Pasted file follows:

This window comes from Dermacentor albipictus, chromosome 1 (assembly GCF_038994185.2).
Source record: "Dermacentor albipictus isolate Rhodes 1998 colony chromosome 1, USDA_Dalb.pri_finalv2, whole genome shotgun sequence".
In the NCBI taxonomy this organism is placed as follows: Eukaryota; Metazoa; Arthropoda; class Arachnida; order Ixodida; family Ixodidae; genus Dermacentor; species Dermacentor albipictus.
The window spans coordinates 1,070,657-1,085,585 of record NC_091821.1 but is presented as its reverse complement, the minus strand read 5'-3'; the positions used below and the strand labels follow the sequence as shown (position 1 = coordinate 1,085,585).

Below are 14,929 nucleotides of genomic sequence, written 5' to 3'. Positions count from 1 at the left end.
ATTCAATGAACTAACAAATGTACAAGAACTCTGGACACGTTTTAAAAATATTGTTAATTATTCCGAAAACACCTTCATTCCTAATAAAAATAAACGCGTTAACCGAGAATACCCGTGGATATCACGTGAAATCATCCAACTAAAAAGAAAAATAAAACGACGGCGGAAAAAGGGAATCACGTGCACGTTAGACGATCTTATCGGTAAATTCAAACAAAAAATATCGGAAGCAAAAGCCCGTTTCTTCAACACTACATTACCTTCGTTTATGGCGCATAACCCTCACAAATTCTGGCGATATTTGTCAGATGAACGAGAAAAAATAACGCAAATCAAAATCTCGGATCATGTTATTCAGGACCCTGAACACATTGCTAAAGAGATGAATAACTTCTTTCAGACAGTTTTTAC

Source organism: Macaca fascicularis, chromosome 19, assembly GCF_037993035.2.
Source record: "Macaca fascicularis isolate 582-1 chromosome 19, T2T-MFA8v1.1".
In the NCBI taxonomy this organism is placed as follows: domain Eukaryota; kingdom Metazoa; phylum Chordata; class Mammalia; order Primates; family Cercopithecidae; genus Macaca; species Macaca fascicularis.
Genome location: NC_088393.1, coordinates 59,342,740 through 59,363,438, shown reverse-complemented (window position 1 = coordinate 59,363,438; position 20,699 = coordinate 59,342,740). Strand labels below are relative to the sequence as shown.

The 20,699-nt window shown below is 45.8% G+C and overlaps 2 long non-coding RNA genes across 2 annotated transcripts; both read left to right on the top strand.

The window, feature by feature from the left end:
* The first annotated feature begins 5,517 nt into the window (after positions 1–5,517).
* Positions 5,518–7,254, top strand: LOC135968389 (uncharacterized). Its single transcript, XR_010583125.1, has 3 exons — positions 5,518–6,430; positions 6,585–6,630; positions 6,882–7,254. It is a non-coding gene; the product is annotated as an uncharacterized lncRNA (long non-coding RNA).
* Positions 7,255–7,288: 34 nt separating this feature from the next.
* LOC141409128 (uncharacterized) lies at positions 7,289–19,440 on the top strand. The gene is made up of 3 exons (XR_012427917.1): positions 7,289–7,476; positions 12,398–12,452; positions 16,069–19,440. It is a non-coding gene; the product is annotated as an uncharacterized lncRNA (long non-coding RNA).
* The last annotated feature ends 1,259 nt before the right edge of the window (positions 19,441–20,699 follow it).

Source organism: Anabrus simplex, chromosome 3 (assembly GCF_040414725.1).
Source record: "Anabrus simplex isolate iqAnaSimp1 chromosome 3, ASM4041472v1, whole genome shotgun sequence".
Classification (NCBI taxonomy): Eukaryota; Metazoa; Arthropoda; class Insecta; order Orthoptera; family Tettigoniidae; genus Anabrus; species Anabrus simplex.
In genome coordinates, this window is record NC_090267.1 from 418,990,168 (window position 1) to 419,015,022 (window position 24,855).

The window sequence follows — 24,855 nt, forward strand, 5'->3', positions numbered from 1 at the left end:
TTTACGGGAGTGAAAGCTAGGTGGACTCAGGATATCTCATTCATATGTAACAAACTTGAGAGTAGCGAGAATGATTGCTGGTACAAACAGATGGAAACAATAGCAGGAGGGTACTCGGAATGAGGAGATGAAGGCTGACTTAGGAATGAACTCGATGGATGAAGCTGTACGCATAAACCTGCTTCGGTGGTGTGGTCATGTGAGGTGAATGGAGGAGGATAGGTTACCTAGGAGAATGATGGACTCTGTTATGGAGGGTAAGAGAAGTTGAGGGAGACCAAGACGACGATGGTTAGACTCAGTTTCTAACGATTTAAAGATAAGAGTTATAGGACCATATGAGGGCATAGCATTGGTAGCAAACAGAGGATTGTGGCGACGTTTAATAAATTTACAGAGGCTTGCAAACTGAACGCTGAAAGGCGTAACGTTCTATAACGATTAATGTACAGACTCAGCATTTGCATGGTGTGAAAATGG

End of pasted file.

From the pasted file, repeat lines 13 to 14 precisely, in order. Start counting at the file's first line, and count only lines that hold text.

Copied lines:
* The first annotated feature begins 5,517 nt into the window (after positions 1–5,517).
* Positions 5,518–7,254, top strand: LOC135968389 (uncharacterized). Its single transcript, XR_010583125.1, has 3 exons — positions 5,518–6,430; positions 6,585–6,630; positions 6,882–7,254. It is a non-coding gene; the product is annotated as an uncharacterized lncRNA (long non-coding RNA).